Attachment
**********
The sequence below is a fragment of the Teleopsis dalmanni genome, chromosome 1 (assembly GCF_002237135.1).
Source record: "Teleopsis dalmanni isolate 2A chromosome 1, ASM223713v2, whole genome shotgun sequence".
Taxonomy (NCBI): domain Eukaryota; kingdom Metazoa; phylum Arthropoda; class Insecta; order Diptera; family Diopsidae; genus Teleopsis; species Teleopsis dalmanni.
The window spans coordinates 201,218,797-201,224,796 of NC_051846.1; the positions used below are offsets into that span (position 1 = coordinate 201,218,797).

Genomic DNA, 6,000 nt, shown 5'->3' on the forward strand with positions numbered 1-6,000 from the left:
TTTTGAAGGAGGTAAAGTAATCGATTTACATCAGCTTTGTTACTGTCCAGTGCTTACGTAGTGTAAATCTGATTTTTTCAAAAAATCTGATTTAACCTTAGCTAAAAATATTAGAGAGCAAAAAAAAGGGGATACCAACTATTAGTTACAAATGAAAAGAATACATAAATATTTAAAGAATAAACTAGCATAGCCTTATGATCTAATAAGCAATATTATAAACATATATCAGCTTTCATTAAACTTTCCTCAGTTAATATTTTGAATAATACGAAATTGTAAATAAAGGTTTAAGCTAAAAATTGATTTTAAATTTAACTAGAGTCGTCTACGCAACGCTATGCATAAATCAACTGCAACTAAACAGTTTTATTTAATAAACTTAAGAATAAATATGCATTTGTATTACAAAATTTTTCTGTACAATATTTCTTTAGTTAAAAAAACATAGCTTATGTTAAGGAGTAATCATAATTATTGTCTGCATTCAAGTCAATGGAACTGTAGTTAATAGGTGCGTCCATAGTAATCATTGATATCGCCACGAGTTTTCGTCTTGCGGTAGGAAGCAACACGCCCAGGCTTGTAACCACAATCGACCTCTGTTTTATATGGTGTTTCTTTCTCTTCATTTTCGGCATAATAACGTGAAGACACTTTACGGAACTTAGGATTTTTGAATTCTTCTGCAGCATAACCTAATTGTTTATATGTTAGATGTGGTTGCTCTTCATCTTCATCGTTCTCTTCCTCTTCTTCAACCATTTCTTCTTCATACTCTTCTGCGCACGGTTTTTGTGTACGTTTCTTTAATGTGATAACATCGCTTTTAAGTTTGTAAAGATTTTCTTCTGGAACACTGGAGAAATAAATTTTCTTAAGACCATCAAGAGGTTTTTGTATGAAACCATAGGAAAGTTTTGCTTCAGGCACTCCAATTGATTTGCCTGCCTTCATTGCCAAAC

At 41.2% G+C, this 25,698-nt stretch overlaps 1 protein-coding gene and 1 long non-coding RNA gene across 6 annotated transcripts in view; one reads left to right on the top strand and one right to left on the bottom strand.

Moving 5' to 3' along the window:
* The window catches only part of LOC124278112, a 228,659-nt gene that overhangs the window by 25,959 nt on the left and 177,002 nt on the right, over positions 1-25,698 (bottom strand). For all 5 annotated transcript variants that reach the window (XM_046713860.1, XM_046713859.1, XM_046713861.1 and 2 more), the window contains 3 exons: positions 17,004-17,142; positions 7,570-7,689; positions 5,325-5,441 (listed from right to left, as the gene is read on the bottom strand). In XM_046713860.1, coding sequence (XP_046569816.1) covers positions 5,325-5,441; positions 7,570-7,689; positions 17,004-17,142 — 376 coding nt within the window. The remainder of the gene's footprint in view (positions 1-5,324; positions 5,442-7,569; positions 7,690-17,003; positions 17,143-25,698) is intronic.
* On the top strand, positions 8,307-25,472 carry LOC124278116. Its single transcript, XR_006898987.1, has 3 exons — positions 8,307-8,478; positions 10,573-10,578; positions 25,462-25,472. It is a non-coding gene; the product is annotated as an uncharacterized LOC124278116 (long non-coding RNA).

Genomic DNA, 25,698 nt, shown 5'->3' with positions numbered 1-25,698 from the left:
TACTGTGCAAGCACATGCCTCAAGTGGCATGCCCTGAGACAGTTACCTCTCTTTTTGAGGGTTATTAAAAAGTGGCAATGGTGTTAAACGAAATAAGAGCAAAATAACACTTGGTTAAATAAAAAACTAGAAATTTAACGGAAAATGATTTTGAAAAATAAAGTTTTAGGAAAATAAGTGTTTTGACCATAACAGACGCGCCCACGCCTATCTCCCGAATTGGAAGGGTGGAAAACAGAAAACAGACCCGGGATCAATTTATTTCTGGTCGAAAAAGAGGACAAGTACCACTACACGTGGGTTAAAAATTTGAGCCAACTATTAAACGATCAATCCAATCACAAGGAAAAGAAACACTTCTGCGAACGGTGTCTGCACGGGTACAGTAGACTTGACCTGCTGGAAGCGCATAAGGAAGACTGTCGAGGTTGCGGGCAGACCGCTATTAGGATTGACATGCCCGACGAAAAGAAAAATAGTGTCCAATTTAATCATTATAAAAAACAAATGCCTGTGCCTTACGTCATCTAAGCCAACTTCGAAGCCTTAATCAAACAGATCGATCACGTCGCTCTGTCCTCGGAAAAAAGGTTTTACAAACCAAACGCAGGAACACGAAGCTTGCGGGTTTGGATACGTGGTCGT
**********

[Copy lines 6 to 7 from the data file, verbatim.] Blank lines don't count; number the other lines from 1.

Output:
TTTTGAAGGAGGTAAAGTAATCGATTTACATCAGCTTTGTTACTGTCCAGTGCTTACGTAGTGTAAATCTGATTTTTTCAAAAAATCTGATTTAACCTTAGCTAAAAATATTAGAGAGCAAAAAAAAGGGGATACCAACTATTAGTTACAAATGAAAAGAATACATAAATATTTAAAGAATAAACTAGCATAGCCTTATGATCTAATAAGCAATATTATAAACATATATCAGCTTTCATTAAACTTTCCTCAGTTAATATTTTGAATAATACGAAATTGTAAATAAAGGTTTAAGCTAAAAATTGATTTTAAATTTAACTAGAGTCGTCTACGCAACGCTATGCATAAATCAACTGCAACTAAACAGTTTTATTTAATAAACTTAAGAATAAATATGCATTTGTATTACAAAATTTTTCTGTACAATATTTCTTTAGTTAAAAAAACATAGCTTATGTTAAGGAGTAATCATAATTATTGTCTGCATTCAAGTCAATGGAACTGTAGTTAATAGGTGCGTCCATAGTAATCATTGATATCGCCACGAGTTTTCGTCTTGCGGTAGGAAGCAACACGCCCAGGCTTGTAACCACAATCGACCTCTGTTTTATATGGTGTTTCTTTCTCTTCATTTTCGGCATAATAACGTGAAGACACTTTACGGAACTTAGGATTTTTGAATTCTTCTGCAGCATAACCTAATTGTTTATATGTTAGATGTGGTTGCTCTTCATCTTCATCGTTCTCTTCCTCTTCTTCAACCATTTCTTCTTCATACTCTTCTGCGCACGGTTTTTGTGTACGTTTCTTTAATGTGATAACATCGCTTTTAAGTTTGTAAAGATTTTCTTCTGGAACACTGGAGAAATAAATTTTCTTAAGACCATCAAGAGGTTTTTGTATGAAACCATAGGAAAGTTTTGCTTCAGGCACTCCAATTGATTTGCCTGCCTTCATTGCCAAAC

At 41.2% G+C, this 25,698-nt stretch overlaps 1 protein-coding gene and 1 long non-coding RNA gene across 6 annotated transcripts in view; one reads left to right on the top strand and one right to left on the bottom strand.